I'm hardly alone in heaving a sigh of relief that in inverse proportion to the much-anticipated monsoon, wedding invites have ceased to flow. To a lesser or greater degree for everyone with a social circle, but especially those firmly ensconced in Valley society, the last few weeks have been clogged with the obligations of engagements, ceremonies, and receptions. In recent years, weddings have morphed into many-headed monsters, as have bratabandhas and pasnis, meaning a single event that would have taken place in the confines of the family home now sprawls out into party palaces and five-star hotels, depending on the balance between your name and your game.
Add to these gala occasions, events and the more mundane meets with family and friends, as well as professional obligations, and it's easy to feel overwhelmed by the demands on your time. It's gratifying to be wanted (if not actually needed), but the oft-denigrated atomisation of certain western existences sometimes has its own charm in so much as you have more say over picking your engagements, not they you.
Assuming that apart from me, there are others who feel the press of humanity is a little too tight round these here parts, why do we do this to ourselves? It may appear to be a natural consequence of simply knowing people. Knowing me knowing you, is there simply nothing we can do but attend so as not to offend? Can we not strike a balance so an individual attends the events he actually wants to, for whatever reason?
Of course, we find a balance somewhere along the line. But sometimes it does seem as if we have entrapped ourselves into a benevolent spiral of socialising, whereby we invite people we barely know simply because they will do the same because we will do the same because. The downside is the time we expend, and the amount of moolah lavished on social overkill, wherein a pasni is now regularly accompanied by a party for hundreds, never mind the poor bewildered babe-in-arms who has no idea what is going on.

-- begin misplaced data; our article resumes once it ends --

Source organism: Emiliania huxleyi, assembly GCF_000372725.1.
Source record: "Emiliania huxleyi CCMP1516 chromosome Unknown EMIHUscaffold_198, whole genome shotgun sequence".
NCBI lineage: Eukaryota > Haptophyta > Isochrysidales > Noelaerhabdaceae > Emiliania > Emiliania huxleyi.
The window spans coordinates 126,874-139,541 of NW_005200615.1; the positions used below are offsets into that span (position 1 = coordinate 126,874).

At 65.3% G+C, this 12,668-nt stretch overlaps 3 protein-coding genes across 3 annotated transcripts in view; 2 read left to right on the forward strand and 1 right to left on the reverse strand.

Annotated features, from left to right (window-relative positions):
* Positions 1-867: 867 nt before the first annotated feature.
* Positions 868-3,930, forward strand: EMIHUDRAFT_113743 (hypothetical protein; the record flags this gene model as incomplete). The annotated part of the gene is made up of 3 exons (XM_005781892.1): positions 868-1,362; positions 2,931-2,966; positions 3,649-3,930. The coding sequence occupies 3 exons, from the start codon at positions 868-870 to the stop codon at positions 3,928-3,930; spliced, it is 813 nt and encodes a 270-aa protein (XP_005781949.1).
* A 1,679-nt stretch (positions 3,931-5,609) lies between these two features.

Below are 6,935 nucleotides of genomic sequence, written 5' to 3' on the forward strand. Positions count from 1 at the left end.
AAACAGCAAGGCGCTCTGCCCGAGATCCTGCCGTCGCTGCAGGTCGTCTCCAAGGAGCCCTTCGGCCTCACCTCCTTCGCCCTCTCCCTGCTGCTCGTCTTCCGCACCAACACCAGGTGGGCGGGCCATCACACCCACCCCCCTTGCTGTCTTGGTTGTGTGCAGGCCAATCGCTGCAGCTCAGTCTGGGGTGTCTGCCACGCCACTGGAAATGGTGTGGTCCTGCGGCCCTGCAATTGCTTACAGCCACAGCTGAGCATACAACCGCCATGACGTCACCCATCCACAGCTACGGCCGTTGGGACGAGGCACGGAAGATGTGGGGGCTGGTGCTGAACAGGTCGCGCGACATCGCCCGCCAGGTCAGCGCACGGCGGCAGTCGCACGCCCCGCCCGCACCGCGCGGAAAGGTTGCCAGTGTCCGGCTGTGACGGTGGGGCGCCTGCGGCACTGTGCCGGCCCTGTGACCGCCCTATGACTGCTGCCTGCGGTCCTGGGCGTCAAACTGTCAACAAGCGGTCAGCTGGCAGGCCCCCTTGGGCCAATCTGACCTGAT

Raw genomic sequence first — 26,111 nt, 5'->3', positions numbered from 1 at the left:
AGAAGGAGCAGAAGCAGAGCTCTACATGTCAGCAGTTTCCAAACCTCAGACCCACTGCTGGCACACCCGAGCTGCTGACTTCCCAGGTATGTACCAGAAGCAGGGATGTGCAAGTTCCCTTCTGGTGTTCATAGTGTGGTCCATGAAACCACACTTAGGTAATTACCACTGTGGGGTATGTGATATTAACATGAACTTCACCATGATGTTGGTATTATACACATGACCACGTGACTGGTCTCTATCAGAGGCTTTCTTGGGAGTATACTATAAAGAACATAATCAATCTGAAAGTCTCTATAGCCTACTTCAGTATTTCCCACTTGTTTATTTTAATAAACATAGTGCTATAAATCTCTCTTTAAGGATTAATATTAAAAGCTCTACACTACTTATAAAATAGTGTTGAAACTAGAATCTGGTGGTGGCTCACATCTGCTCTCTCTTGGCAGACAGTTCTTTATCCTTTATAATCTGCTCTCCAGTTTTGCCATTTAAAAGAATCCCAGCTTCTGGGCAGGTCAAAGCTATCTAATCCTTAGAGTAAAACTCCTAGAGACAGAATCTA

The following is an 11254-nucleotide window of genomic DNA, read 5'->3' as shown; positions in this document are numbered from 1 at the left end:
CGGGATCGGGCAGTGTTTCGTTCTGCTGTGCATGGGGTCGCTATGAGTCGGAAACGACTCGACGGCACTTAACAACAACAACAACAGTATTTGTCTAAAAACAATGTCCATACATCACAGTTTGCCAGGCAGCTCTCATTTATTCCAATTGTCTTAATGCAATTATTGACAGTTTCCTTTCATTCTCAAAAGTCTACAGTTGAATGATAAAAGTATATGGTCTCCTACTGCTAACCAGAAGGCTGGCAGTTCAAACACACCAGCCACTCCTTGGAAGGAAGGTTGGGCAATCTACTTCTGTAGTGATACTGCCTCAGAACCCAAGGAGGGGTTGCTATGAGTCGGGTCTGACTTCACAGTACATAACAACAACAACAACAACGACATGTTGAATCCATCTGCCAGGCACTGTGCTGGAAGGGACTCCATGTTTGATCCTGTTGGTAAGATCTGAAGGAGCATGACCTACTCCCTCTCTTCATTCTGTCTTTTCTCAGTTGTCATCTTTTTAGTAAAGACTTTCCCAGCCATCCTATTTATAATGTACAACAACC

Social capital may be defined in many ways. Perceived positively, it is the value derived from the power of social networks, value that can be used to achieve what mere individuals cannot. But it can also be construed negatively, in the sense that 'bonding' social capital serves to disproportionately strengthen the links among individuals linked by radical ideals, or individuals marginalised from society.
It's clear that many marginalised groups across Nepal have taken the initial, necessary step of building 'bonding' social capital so as to find their voice. But by limiting themselves there, some of these groups isolate themselves further from the mainstream polity they are trying to break into. 'Bridging' social capital, on the other hand, reaches across such boundaries. It's more difficult to achieve, but its effects are more positive for society as a whole.
In the Valley, however, the bonding that goes on is hardly an expression of marginalisation in the conventional sense. Quite the contrary. It's a celebration of socialisation within set circles that, alas, has come to burden our financial and temporal resources, and only reinforces our magnificent, privileged isolation from the rest of the country.
This is not to argue for some kind of jackbooted state quota on how many can attend this and that, as has been unsuccessfully attempted in the past. People have the right to assembly in as vastly wasteful numbers as they desire, even if government has the right to advise otherwise. But perhaps we should reflect on whether we are making the best use of our social capital when we find ourselves greeting last night's weary faces at Party #3 of Shirish Weds Anjali with a resigned, "So, are you coming tomorrow?"